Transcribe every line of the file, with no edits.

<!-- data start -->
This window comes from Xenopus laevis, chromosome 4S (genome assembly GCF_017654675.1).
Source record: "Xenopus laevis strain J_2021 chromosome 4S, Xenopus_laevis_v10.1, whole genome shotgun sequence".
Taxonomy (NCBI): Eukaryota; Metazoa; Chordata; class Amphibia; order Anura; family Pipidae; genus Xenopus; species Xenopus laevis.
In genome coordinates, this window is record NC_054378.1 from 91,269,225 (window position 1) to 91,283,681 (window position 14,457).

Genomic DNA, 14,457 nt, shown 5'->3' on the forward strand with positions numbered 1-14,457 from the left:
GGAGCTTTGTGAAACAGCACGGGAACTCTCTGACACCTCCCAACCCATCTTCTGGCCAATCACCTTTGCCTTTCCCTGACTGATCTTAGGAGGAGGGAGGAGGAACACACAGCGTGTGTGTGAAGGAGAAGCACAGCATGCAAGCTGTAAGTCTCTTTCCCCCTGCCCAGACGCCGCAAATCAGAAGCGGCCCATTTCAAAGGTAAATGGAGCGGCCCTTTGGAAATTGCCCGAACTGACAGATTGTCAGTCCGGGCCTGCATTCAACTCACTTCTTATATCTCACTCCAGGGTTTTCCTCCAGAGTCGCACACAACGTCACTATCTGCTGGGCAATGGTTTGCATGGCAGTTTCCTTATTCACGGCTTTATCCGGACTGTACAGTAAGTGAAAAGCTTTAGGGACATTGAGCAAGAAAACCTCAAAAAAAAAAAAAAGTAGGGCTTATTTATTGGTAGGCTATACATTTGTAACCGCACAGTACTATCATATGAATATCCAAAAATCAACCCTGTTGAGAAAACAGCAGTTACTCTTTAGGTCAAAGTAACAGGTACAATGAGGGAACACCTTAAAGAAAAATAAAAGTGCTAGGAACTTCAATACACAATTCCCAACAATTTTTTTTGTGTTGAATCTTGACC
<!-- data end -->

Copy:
This window comes from Xenopus laevis, chromosome 4S (genome assembly GCF_017654675.1).
Source record: "Xenopus laevis strain J_2021 chromosome 4S, Xenopus_laevis_v10.1, whole genome shotgun sequence".
Taxonomy (NCBI): Eukaryota; Metazoa; Chordata; class Amphibia; order Anura; family Pipidae; genus Xenopus; species Xenopus laevis.
In genome coordinates, this window is record NC_054378.1 from 91,269,225 (window position 1) to 91,283,681 (window position 14,457).

Genomic DNA, 14,457 nt, shown 5'->3' on the forward strand with positions numbered 1-14,457 from the left:
GGAGCTTTGTGAAACAGCACGGGAACTCTCTGACACCTCCCAACCCATCTTCTGGCCAATCACCTTTGCCTTTCCCTGACTGATCTTAGGAGGAGGGAGGAGGAACACACAGCGTGTGTGTGAAGGAGAAGCACAGCATGCAAGCTGTAAGTCTCTTTCCCCCTGCCCAGACGCCGCAAATCAGAAGCGGCCCATTTCAAAGGTAAATGGAGCGGCCCTTTGGAAATTGCCCGAACTGACAGATTGTCAGTCCGGGCCTGCATTCAACTCACTTCTTATATCTCACTCCAGGGTTTTCCTCCAGAGTCGCACACAACGTCACTATCTGCTGGGCAATGGTTTGCATGGCAGTTTCCTTATTCACGGCTTTATCCGGACTGTACAGTAAGTGAAAAGCTTTAGGGACATTGAGCAAGAAAACCTCAAAAAAAAAAAAAAGTAGGGCTTATTTATTGGTAGGCTATACATTTGTAACCGCACAGTACTATCATATGAATATCCAAAAATCAACCCTGTTGAGAAAACAGCAGTTACTCTTTAGGTCAAAGTAACAGGTACAATGAGGGAACACCTTAAAGAAAAATAAAAGTGCTAGGAACTTCAATACACAATTCCCAACAATTTTTTTTGTGTTGAATCTTGACC